told the FIA that Schumacher would be using. Nobody said that
the gas gave Schumacher an advantage. It wasn't illegal. It was
just different, because of a shipping error by the team's fuel
supplier, Elf.

This time, however, the Benetton team successfully appealed. An
FIA tribunal on April 13 reinstated Schumacher's 10 points for
the win in Brazil, and he now leads Hill by 11 points--a fairly
comfortable margin in F/1. And this time around Schumacher
handled the controversy with greater equanimity. "Maybe I was
already used to winning races and getting disqualified for,
really, nothing," he says. Then again, perhaps his mature
response was attributable to something else.

The day after the Brazilian Grand Prix, something happened to
Schumacher that made all the F/1 hoopla seem meaningless. He
nearly died, in a completely unexpected way. "This," he says,
"may tell you something about my character."

He was scuba diving off the coast of Brazil, with a crew whose
ineptness Schumacher did not discover until it was too late. The
crew carelessly allowed the dive boat to drift while Schumacher
and his companions were underwater. Weber, who dislikes diving,
and Betsch, who was seasick, remained on the boat but weren't
aware of what was happening.

Schumacher says he and two other divers "were down 30 or 40
minutes, with a diving teacher who wasn't thinking about the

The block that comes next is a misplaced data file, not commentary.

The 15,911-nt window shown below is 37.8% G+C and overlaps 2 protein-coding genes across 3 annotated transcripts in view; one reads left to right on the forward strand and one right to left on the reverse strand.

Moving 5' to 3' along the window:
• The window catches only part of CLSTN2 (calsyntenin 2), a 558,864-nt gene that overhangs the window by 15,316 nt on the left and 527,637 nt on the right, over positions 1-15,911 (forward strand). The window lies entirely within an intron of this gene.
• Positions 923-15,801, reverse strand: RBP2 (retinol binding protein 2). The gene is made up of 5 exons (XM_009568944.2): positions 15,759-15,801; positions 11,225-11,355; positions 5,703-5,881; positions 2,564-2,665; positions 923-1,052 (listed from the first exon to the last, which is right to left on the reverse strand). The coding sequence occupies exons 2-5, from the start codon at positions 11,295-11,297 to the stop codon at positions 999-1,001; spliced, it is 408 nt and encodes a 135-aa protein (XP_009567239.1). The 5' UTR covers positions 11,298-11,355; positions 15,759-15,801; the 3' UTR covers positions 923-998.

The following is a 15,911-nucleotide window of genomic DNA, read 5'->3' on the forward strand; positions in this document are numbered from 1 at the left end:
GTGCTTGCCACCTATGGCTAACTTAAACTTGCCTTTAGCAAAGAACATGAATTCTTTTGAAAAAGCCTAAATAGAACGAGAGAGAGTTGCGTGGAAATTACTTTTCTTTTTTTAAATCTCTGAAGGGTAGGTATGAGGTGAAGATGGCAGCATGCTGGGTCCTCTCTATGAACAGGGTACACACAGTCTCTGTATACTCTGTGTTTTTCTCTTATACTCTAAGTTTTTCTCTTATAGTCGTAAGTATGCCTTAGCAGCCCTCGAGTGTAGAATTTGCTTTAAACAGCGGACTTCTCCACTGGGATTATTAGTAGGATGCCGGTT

boat drifting away. When we came up, the boat was gone. I looked
around and finally saw it, far away on the horizon."

"In the beginning," says Schumacher, "I tried to keep all of us
together. I said, 'Come on, boys, hand-by-hand, let's swim in
the direction of the boat.' But after 10 minutes, two of the
guys were finished. They just couldn't go any farther."

With his superb conditioning, he knew that he must be the one to
swim for it. "I kept thinking, You do one of the most dangerous
sports and nothing happens to you, you're never afraid, and then
suddenly you're in the water doing something that everybody
does, and now you have the feeling, That's it. This is strange.
This is the first time in my life I've thought, That's it."

At last he was within 200 meters of the boat, screaming at the
crew, which was playing loud music. Finally he was spotted from
the boat.

"He wasn't exhausted, and he wasn't panicked," Weber recalls.
"He was pissed."

"That was the first time I have seen myself very upset,''
Schumacher says. "I threw the goggles into the boat, and I was
close to throwing the tank, but then I thought, If you throw it
wrong, then we're going to have another disaster. So I cooled
myself down. That shows me, now, that I have never seen myself
out of control, which is how people view me--they say I am a
machine, I never get out of control."

The other divers were picked up, their lives likely saved by the
levelheaded actions of a world driving champion who was more
frightened than he'd ever been in his life. "But it is my
personality," says Schumacher, "to be in all situations under
control."

COLOR PHOTO:A. HASSENSTEIN/BONGARTS Schumacher raised spray but no official ire on his way to a third-place finish in Argentina in April. [Michael Schumacher driving through puddle of water during race]COLOR PHOTO:A. HASSENSTEIN/BONGARTS Schumacher and Betsch guard their privacy, but they do have an occasional laugh in public. [Michael Schumacher and Corinna Betsch]COLOR PHOTO:VANDYSTADT Schumacher isn't alone in his quest for a second F/1 title, as this pit stop at the French Grand Prix shows. [Pit crew working on Michael Schumacher's car]